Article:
More bombs and violence. All set, of course, by terrorists, because only terrorists set bombs. Only terrorists cause violence. A notion, of course, confirmed by our sterling intelligence. There is no chance, of course, that various Iraqi factions are using the cover of the current chaos to, say, rearrange the political scene in advance of the upcoming elections. No good Iraqi, of course, would try to get a leg up on his political opponents by blowing the legs out from from under them. Why, that would be cheating. It would be violent.

And certainly, no one involved with the political process in Iraq has a history of violence. Or cheating.

Thoughts tonight in a very curmudeonly vein. Though no howling.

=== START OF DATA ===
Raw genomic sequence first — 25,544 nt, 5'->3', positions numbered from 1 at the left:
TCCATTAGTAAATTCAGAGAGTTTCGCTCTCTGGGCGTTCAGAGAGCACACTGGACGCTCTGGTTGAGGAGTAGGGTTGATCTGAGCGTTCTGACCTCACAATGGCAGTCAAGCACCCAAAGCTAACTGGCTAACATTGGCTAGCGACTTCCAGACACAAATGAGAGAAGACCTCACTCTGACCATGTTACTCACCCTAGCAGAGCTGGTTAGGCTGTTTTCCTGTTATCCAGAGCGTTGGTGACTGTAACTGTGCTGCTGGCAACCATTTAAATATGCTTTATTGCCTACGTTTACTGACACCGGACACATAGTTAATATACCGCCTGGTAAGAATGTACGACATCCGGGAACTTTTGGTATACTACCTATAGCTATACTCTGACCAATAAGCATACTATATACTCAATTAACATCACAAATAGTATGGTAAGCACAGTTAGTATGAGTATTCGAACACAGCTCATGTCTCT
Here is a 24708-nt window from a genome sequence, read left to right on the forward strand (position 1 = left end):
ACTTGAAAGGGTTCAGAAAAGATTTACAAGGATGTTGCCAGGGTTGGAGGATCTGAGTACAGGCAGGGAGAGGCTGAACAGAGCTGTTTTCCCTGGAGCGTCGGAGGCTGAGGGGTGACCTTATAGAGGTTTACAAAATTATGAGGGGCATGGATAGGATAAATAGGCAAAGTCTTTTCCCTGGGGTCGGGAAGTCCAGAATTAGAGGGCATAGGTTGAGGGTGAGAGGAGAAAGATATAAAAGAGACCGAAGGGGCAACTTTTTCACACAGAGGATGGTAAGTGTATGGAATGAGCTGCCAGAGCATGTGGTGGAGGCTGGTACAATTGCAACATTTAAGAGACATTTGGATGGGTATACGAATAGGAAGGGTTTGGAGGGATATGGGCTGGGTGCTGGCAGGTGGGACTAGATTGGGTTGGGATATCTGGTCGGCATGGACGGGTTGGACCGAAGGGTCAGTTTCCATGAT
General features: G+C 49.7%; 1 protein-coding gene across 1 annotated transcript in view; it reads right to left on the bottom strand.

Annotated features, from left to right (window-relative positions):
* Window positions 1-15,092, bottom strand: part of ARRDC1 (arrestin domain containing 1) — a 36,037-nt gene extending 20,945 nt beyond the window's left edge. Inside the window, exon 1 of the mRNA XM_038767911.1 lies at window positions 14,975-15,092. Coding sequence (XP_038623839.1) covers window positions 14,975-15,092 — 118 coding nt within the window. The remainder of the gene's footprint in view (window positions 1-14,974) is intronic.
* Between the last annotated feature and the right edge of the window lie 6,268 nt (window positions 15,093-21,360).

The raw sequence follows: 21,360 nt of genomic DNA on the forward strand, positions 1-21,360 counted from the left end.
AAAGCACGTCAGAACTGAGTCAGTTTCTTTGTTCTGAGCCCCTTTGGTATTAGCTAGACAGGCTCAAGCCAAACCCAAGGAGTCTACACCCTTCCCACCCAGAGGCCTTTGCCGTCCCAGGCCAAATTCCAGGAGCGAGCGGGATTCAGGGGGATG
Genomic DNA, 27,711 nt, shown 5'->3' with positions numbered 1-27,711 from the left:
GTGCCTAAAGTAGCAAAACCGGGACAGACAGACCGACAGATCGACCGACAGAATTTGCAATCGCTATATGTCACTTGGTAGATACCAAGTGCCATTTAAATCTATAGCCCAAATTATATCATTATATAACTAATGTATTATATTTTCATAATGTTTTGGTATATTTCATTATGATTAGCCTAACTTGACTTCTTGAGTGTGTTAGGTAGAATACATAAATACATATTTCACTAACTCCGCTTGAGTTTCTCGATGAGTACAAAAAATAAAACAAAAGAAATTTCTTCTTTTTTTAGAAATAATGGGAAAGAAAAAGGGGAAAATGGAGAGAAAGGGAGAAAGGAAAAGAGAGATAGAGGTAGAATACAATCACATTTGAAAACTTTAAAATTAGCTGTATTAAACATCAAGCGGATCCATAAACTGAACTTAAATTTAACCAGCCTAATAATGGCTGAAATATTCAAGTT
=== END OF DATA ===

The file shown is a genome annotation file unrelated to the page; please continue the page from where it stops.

Reading through the DC solicts, found over at Newsarama. Seven Soldiers looks, like everything else Grant Morrison writes, to be a must read. But then I stumble across this, which reinforces my conclusion that I should really stop reading interviews with Morrison. Wonderful, wonderful writer, but really; interviewed, he's an incredible ass. "The most intricate and ambitious superhero story anyone's ever attempted?" Really? Well color me duly impressed. Hopefully he has a Sherpa to guide him on these icy paths to comics immortality.

Also nice is the backhanded way he insulates himself against failure, linking the success of the book to a hope that there are enough people who want "new kinds of thrills" to make Seven Soldiers a go. Because, of course, the only reason it could possibly fail is if the audience, content to continue chewing reguritated literary cud, is simply not interested in the sheer magnificence, the dizzying highs, the deep lows, the creamy middles, of the most intricate, ambitious superhero story ever! Note that audience stupidity is of course what killed Seaguy sales as well. Poor Grant Morrison, bravely keeping alight the fires of reason against the darkness of the age. God bless him and his symbols, deployed as always, with utmost clarity.